Courses used to fulfill technical and nontechnical elective requirements must be approved by the petroleum and geosystems engineering faculty and the geological sciences faculty before the student registers for them.

Petroleum and Geosystems Engineering Courses
PGE 311Numerical Methods and Programming3
PGE 322KTransport Phenomena in Geosystems3
PGE 323KReservoir Engineering I: Primary Recovery3
PGE 326Thermodynamics and Phase Behavior3
PGE 333TEngineering Communication3
PGE 334Reservoir Geomechanics3
PGE 358Principles of Formation Evaluation3
PGE 365Resource Economics and Valuation3
PGE 373LGeosystems Engineering Design and Analysis3
PGE 424Petrophysics4
PGE 430Drilling and Well Completions4
CH 301Principles of Chemistry I3
CH 302Principles of Chemistry II3
Engineering Mechanics
E M 306Statics3
E M 319Mechanics of Solids3
Geological Sciences
GEO 303Introduction to Geology3
GEO 376LField Methods in Groundwater Hydrology3
GEO 416ESolid Earth Processes4
GEO 416SEarth and Planetary Processes Through Time4
GEO 416WClimate, Water, and the Environment4
GEO 420KIntroduction to Field and Stratigraphic Methods4
GEO 476KGroundwater Hydrology4
M 408CDifferential and Integral Calculus4
M 408DSequences, Series, and Multivariable Calculus4
M 427JDifferential Equations with Linear Algebra4
PHY 105MLaboratory For Physics 302K, 303K, and 317K1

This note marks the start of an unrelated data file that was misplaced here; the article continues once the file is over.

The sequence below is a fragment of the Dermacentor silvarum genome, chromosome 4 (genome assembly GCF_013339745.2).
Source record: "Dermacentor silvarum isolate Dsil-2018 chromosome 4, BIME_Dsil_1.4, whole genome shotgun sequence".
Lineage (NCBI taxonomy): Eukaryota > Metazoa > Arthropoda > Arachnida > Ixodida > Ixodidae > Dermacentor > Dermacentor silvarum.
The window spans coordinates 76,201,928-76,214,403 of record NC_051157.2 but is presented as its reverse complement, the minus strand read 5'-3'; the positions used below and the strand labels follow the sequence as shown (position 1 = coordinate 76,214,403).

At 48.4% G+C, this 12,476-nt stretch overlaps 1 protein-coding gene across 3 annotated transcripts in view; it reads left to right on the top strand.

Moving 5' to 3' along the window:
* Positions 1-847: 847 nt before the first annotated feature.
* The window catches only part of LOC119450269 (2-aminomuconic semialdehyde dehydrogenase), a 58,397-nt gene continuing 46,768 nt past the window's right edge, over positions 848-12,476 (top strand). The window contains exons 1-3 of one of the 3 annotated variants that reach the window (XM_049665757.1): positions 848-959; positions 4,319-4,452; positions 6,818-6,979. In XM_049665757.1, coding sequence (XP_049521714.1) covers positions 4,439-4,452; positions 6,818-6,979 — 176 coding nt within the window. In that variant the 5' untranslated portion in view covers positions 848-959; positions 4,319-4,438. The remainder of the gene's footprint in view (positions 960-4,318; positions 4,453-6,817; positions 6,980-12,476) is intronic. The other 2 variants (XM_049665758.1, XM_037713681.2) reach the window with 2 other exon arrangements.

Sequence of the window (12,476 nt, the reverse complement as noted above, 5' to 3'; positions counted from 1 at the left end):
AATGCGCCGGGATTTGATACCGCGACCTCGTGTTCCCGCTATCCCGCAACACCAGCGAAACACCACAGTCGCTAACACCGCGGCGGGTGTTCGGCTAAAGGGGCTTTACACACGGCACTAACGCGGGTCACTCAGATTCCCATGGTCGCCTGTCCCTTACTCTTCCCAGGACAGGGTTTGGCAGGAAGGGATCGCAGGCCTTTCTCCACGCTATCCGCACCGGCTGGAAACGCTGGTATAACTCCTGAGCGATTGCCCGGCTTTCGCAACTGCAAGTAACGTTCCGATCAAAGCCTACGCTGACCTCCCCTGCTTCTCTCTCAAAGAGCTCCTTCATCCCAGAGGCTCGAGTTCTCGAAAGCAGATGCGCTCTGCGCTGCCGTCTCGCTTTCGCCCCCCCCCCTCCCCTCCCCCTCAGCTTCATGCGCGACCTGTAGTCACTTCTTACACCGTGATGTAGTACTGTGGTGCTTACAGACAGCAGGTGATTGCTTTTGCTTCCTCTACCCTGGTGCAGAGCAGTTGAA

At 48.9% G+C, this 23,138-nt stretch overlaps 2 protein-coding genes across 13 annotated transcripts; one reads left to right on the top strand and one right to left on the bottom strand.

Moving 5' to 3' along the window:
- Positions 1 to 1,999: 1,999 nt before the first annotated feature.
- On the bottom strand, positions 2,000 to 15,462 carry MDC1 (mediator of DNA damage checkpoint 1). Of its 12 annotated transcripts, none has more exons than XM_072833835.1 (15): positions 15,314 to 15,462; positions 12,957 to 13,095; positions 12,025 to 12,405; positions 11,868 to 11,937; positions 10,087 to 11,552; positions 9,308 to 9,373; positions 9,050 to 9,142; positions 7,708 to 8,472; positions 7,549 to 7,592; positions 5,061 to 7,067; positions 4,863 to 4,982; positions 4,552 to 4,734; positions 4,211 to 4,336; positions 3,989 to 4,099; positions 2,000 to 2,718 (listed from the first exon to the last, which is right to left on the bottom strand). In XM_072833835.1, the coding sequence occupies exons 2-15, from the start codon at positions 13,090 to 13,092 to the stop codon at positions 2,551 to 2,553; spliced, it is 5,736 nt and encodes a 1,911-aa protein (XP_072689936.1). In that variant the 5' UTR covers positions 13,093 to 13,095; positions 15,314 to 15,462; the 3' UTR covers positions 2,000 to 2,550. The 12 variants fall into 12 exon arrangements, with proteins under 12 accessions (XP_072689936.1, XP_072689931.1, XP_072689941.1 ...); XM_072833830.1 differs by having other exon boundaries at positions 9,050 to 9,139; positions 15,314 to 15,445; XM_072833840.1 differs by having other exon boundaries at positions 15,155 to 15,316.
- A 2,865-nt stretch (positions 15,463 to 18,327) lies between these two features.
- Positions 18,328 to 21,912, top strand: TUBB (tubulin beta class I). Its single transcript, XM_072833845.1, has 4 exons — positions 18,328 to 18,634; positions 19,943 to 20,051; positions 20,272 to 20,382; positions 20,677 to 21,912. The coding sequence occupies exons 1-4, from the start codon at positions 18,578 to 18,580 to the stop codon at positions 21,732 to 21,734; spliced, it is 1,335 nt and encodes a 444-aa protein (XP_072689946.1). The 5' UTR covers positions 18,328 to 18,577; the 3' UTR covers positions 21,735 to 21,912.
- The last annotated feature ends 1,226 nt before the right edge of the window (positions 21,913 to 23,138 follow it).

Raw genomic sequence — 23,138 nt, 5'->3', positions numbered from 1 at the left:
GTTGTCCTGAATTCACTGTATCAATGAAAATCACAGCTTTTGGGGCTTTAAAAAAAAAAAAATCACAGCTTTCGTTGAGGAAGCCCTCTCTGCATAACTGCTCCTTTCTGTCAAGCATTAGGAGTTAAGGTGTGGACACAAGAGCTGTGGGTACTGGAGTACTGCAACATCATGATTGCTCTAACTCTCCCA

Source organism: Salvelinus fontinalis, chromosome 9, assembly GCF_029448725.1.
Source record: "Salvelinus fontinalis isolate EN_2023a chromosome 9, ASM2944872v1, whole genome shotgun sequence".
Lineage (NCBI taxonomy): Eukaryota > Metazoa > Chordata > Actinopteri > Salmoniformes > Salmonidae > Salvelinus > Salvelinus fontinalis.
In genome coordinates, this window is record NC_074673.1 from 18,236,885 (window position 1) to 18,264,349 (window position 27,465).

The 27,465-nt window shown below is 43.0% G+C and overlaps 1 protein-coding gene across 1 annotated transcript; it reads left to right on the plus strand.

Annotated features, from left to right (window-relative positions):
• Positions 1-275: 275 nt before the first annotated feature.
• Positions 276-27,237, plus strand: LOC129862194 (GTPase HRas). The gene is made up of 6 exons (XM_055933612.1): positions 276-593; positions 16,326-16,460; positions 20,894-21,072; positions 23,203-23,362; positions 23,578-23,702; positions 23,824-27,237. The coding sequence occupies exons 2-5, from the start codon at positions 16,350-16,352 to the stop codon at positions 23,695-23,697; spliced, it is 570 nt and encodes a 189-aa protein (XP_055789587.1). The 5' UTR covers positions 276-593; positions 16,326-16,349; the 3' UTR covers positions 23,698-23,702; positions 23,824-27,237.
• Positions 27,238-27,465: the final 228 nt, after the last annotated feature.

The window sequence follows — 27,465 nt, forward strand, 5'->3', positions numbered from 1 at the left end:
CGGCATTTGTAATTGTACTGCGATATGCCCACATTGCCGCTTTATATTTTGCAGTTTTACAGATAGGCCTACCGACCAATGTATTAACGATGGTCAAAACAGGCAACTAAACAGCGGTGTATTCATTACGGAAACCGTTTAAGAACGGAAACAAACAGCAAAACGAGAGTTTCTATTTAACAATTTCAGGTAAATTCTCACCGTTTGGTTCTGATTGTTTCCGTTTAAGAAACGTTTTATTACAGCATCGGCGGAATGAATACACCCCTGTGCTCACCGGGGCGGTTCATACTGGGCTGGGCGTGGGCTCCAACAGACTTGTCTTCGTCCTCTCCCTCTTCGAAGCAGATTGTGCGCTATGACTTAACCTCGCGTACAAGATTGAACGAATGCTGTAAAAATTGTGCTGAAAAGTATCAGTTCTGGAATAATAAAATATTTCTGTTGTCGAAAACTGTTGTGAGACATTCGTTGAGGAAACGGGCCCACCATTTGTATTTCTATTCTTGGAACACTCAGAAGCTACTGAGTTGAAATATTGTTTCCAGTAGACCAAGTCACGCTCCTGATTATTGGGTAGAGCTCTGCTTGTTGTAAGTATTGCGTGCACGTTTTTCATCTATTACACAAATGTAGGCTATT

PHY 105NLaboratory For Physics 302L, 303L, and 317L1
PHY 303KEngineering Physics I3
PHY 303LEngineering Physics II3
Other Required Courses
Approved engineering electives6
Approved geosciences technical electives6
Rhetoric and Writing
RHE 306Rhetoric and Writing3
Remaining Core Curriculum Courses
E 316LBritish Literature 13
or E 316M American Literature
or E 316N World Literature
or E 316P Masterworks of Literature
American government 26
American history 26
Visual and performing arts 33
Social and behavioral sciences 33
UGS 302First-Year Signature Course 43
or UGS 303 First-Year Signature Course
1. Some sections of the English humanities courses (E 316L, 316M, 316N, 316P) carry a global cultures or cultural diversity flag.
2. Some sections carry a cultural diversity flag.
3. Some sections carry a global cultures and/or cultural diversity flag.
4. In UGS 302, all sections carry a writing flag. In UGS 303, some sections carry a writing flag.
Total Hours132